Monday afternoon I was sitting at the bar of the Hilton Riverside in New Orleans watching HLN. The closing arguments in the Casey Anthony trial...
Monday afternoon I was sitting at the bar of the Hilton Riverside in New Orleans watching HLN. The closing arguments in the Casey Anthony trial had been made and the jury was deliberating whether the mother had killed Caylee, her 2-year-old daughter, by dosing her with chloroform, suffocating her with duct tape, and dumping her in a wooded area, as prosecutors claimed.
I’d been haphazardly following the soap opera-esque trial, filled with more dramatic twists than the entire 41-year-run of “All My Children.” (Examples: the mother didn’t report the kid missing for 31 days, and initially insisted that a non-existent babysitter, Zenaida, had abducted the child. And she also tatted “bella vita” (aka “beautiful life” on her shoulder—less than a month after her kid had disappeared.)
I wondered aloud to my companion, “Why is this 24-hour news?” Not to be obtuse, but in 2008, the year Caylee was killed, 1,500 children died as a result of homicide. Why is this case the one that garners OJ-like interest and no one involved is a celebrity or rich or even blonde?
“She’s pretty, the kid’s cute… and they’re both still White,” my companion noted.
Oh, of course.
Less than 24 hours after my offhand, bar stool chat, the jury returned with an unexpected verdict in the Anthony case: not guilty of first-degree murder or manslaughter. Anthony was, however, found guilty on four counts of lying to the police.
Talking heads, Twitter, and seemingly everyone else but Anthony and her lawyer, simultaneously went nuts. Star Jones, an attorney, did her best to remain neutral, tweeting, “I believe in the jury system and accept [the] verdict… but I can’t take smiles from Casey Anthony right now. She may be [not guilty] but her baby is dead!“ Terry McMillan was less diplomatic, summing up the popular response: “This is as messed up as O.J…. Reasonable doubt my ass.”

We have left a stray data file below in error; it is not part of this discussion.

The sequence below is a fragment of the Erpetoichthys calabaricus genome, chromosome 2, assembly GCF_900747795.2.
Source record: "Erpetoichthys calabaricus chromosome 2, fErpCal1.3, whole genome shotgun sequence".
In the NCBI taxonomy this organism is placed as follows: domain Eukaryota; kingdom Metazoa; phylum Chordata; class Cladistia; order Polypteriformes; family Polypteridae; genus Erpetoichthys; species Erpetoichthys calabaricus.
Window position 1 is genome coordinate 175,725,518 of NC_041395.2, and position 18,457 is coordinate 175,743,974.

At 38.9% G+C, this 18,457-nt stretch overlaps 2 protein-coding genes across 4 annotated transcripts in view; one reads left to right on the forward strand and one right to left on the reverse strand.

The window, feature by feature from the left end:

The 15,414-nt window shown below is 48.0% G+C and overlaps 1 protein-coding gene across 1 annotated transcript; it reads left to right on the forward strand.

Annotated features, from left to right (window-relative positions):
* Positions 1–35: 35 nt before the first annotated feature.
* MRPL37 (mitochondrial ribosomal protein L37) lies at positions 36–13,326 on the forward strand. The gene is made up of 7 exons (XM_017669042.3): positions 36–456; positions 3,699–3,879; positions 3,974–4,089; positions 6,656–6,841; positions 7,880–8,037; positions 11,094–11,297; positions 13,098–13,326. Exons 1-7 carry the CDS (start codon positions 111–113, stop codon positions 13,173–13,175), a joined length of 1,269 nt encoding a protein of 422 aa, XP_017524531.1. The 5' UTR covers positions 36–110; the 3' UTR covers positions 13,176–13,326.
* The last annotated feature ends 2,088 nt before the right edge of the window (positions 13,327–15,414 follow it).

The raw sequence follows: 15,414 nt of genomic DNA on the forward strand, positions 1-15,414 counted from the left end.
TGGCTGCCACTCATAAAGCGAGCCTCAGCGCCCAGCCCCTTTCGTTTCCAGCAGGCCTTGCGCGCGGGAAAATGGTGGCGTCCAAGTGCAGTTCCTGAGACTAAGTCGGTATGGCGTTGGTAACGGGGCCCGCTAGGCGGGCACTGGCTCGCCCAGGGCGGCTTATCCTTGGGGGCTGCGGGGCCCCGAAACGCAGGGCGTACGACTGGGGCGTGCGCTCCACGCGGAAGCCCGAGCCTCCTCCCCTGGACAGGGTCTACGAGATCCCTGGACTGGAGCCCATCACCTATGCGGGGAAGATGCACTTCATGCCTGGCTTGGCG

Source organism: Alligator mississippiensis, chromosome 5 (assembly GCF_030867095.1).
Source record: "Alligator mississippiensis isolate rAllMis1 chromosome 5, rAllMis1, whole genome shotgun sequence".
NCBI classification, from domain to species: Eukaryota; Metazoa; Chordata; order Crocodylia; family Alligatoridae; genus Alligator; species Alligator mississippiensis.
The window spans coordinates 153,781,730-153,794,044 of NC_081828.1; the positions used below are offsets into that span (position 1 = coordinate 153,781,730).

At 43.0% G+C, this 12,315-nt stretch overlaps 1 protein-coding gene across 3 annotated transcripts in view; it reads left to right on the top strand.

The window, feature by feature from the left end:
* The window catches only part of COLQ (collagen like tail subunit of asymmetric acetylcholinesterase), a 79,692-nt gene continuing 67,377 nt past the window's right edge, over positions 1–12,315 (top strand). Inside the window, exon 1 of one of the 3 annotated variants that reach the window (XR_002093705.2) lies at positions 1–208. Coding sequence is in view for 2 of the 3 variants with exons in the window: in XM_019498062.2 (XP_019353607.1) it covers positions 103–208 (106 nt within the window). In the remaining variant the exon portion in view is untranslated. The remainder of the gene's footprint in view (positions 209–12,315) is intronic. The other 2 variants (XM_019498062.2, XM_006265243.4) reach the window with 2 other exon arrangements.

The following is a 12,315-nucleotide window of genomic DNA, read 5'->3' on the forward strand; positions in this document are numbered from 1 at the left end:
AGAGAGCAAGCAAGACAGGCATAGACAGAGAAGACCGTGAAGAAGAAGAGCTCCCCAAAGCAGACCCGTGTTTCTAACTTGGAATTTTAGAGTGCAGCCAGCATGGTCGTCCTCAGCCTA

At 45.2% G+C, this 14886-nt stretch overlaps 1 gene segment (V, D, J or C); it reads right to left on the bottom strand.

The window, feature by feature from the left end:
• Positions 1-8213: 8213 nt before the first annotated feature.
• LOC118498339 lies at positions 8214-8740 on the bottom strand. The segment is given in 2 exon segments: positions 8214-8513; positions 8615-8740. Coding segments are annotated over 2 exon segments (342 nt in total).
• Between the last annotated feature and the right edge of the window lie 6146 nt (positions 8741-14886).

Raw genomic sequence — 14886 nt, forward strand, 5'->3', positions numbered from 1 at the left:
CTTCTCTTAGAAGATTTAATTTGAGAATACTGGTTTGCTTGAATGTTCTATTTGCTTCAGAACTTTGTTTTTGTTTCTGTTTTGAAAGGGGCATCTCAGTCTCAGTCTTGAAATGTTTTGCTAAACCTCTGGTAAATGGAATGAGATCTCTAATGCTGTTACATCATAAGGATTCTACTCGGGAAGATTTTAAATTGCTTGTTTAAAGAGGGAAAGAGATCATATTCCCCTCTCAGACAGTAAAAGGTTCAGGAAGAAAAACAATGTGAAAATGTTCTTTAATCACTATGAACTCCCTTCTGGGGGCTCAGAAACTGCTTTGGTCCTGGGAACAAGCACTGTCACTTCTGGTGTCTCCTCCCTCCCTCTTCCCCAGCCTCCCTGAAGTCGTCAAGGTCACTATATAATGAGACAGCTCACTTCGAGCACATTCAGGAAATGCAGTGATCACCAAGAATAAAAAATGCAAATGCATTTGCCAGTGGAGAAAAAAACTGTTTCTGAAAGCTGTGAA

Many other tweeters vented their frustration by comparing Casey Anthony to Nino Brown (Wesley Snipes), the drug lord from New Jack City who escaped charges of masterminding a criminal conspiracy, and was subsequently killed in the courthouse by an outraged citizen.
“Anyone else feeling like Ice-T when Nino Brown was found not guilty?” several people wrote. “I wonder if there’s an old guy outside the courthouse waiting to pull a Nino Brown on Casey Anthony?” others quoted.
As folks Black and White alike shared their outrage over the verdict and the unresolved death of an innocent, an interesting trend emerged from Black respondents. Most wondered how it was possible for Mike Vick to be sentenced for two years for killing dogs, for Plaxico Burress to stupidly shoot himself in the foot and get a 24-month sentence, but yet so many signs point to a woman killing her kid (admittedly there were holes in the prosecution’s story), and she… walks? (Her sentencing for lying to the police is set for 9AM Thursday.)
“America has the greatest justice system in the world,” Nino Brown boasted, leaving the courtroom. I wonder what Casey Anthony will say tomorrow. Surely she has to think the same thing.
Demetria L. Lucas is the Relationships Editor at ESSENCE and the author of “A Belle in Brooklyn: Your Go-to Girl for Advice on Living Your Best Single Life” (Atria) in stores now. Follow her on Twitter: @abelleinbk
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